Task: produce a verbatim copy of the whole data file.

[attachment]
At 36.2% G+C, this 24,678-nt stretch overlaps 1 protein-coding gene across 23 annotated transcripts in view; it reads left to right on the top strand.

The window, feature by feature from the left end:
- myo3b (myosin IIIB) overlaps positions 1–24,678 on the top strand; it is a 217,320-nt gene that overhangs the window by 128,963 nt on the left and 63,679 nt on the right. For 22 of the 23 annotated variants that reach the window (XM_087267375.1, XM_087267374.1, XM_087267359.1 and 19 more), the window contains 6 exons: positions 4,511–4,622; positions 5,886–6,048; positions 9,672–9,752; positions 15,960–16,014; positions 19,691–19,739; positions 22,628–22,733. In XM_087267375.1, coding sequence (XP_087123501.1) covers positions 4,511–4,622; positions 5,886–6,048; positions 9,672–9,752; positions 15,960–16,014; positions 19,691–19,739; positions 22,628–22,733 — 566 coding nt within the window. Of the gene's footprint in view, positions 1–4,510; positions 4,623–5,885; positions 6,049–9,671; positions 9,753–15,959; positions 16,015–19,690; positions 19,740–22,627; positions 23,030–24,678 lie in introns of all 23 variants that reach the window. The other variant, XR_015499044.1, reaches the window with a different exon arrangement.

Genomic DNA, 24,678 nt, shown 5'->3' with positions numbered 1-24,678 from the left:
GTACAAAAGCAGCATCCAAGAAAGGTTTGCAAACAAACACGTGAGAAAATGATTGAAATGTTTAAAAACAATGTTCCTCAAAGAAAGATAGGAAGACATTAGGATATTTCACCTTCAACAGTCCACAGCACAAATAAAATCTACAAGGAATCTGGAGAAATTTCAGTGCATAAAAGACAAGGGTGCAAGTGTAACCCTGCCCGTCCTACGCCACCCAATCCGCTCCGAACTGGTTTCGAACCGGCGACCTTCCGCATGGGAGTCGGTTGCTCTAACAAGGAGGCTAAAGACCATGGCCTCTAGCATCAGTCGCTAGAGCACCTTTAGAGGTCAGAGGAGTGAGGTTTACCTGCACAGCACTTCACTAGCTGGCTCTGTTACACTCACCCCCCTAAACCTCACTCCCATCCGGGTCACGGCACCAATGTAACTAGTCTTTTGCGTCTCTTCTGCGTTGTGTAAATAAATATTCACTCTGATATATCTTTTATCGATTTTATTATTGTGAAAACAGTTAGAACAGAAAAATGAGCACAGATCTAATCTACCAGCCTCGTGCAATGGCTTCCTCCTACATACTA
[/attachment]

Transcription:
At 36.2% G+C, this 24,678-nt stretch overlaps 1 protein-coding gene across 23 annotated transcripts in view; it reads left to right on the top strand.

The window, feature by feature from the left end:
- myo3b (myosin IIIB) overlaps positions 1–24,678 on the top strand; it is a 217,320-nt gene that overhangs the window by 128,963 nt on the left and 63,679 nt on the right. For 22 of the 23 annotated variants that reach the window (XM_087267375.1, XM_087267374.1, XM_087267359.1 and 19 more), the window contains 6 exons: positions 4,511–4,622; positions 5,886–6,048; positions 9,672–9,752; positions 15,960–16,014; positions 19,691–19,739; positions 22,628–22,733. In XM_087267375.1, coding sequence (XP_087123501.1) covers positions 4,511–4,622; positions 5,886–6,048; positions 9,672–9,752; positions 15,960–16,014; positions 19,691–19,739; positions 22,628–22,733 — 566 coding nt within the window. Of the gene's footprint in view, positions 1–4,510; positions 4,623–5,885; positions 6,049–9,671; positions 9,753–15,959; positions 16,015–19,690; positions 19,740–22,627; positions 23,030–24,678 lie in introns of all 23 variants that reach the window. The other variant, XR_015499044.1, reaches the window with a different exon arrangement.

Genomic DNA, 24,678 nt, shown 5'->3' with positions numbered 1-24,678 from the left:
GTACAAAAGCAGCATCCAAGAAAGGTTTGCAAACAAACACGTGAGAAAATGATTGAAATGTTTAAAAACAATGTTCCTCAAAGAAAGATAGGAAGACATTAGGATATTTCACCTTCAACAGTCCACAGCACAAATAAAATCTACAAGGAATCTGGAGAAATTTCAGTGCATAAAAGACAAGGGTGCAAGTGTAACCCTGCCCGTCCTACGCCACCCAATCCGCTCCGAACTGGTTTCGAACCGGCGACCTTCCGCATGGGAGTCGGTTGCTCTAACAAGGAGGCTAAAGACCATGGCCTCTAGCATCAGTCGCTAGAGCACCTTTAGAGGTCAGAGGAGTGAGGTTTACCTGCACAGCACTTCACTAGCTGGCTCTGTTACACTCACCCCCCTAAACCTCACTCCCATCCGGGTCACGGCACCAATGTAACTAGTCTTTTGCGTCTCTTCTGCGTTGTGTAAATAAATATTCACTCTGATATATCTTTTATCGATTTTATTATTGTGAAAACAGTTAGAACAGAAAAATGAGCACAGATCTAATCTACCAGCCTCGTGCAATGGCTTCCTCCTACATACTA